The aircraft is fitted with a night vision compatible glass cockpit with Martin Baker (UK) zero-zero ejection seats.
The cockpit has two 76mm×76mm colour liquid crystal multifunction displays developed by Bharat Electronics, a head-up display developed by the government-owned Central Scientific Instruments Organisation (CSIO) in Chandigarh and a liquid crystal return-to-home-base panel and keyboard.
A helmet-mounted display and sight (HMDS) is also included, while the hands on throttle and stick control system minimises pilot workload and maximises situational awareness.
Tejas has a quadruplex fly-by-wire digital automatic flight control and its navigation suite includes Sagem SIGMA 95N ring laser gyroscope inertial navigation system with an integrated global positioning system.
The communications suite includes VHF to UHF radio communications with built-in counter-countermeasures, air-to-air and air-to-ground data link, as well as a HAL information friend-or-foe interrogator.
In addition, the cockpit includes an environmental control system developed by Spectrum Infotech of Bangalore. The avionics suite has an integrated utility health-monitoring system, ground proximity warning system, terrain referenced navigation system, instrument landing system, global positioning system, stores management system and three 1553B 32-bit mission computers.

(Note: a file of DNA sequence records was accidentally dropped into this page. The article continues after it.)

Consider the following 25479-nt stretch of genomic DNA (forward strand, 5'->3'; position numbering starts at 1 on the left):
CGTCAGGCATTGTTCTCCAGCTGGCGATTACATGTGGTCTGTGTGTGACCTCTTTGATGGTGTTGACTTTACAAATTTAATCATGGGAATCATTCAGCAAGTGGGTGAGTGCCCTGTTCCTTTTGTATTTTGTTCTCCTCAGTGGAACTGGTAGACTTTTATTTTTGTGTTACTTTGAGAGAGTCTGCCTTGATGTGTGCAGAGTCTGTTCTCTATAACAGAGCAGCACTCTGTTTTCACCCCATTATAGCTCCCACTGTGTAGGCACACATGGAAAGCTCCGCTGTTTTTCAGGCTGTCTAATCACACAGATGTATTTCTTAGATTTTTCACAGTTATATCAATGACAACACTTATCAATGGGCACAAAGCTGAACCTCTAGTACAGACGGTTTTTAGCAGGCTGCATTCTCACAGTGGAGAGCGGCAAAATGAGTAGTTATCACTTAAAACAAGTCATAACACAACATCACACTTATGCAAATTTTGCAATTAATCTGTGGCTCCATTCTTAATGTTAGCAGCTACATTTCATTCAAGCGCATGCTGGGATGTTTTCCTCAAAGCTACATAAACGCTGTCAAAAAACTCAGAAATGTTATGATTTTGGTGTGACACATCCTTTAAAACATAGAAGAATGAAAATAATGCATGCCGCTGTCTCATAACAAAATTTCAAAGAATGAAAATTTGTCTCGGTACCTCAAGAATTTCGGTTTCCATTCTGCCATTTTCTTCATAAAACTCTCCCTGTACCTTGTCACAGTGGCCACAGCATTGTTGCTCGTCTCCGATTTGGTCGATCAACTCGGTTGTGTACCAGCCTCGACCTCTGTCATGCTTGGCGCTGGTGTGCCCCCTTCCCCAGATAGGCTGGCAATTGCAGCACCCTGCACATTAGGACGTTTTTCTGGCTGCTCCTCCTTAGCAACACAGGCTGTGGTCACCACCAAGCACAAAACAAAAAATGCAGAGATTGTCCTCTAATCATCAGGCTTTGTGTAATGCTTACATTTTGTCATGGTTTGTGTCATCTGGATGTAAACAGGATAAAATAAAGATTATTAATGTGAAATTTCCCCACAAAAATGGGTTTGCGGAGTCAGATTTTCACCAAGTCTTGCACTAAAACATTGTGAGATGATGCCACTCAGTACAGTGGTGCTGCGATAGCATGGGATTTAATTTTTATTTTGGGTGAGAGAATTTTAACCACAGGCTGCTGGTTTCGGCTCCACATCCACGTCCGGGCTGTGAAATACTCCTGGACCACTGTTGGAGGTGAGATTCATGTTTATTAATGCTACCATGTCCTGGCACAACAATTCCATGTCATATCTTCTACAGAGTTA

An advanced cockpit enhances the comfort level of test pilots.
Weapons and countermeasures
The aircraft has eight external hardpoints to carry stores, with three under each wing, one on the centre fuselage and one installed under the air intake on the port side.
A 23mm twin-barrelled GSh-23 gun with a burst firing rate of 50 rounds a second and muzzle velocity of 715m a second is installed in a blister fairing under the starboard air intake.
The aircraft can be armed with air-to-air, air-to-ground and anti-ship missiles, precision-guided munitions, rockets and bombs. Electronic warfare, targeting, surveillance, reconnaissance or training pods can be carried on the hardpoints. Drop tanks can also be carried.
In October 2007, the aircraft successfully test-fired the R-73 air-to-air missile.
The Vympel R-73 (Nato codename AA-11 Archer) missile is an all-aspect short-range missile with cooled infrared homing. It can intercept targets at altitudes between 0.02km and 20km, g-load to 12g and with target speeds of up to 2,500km/h.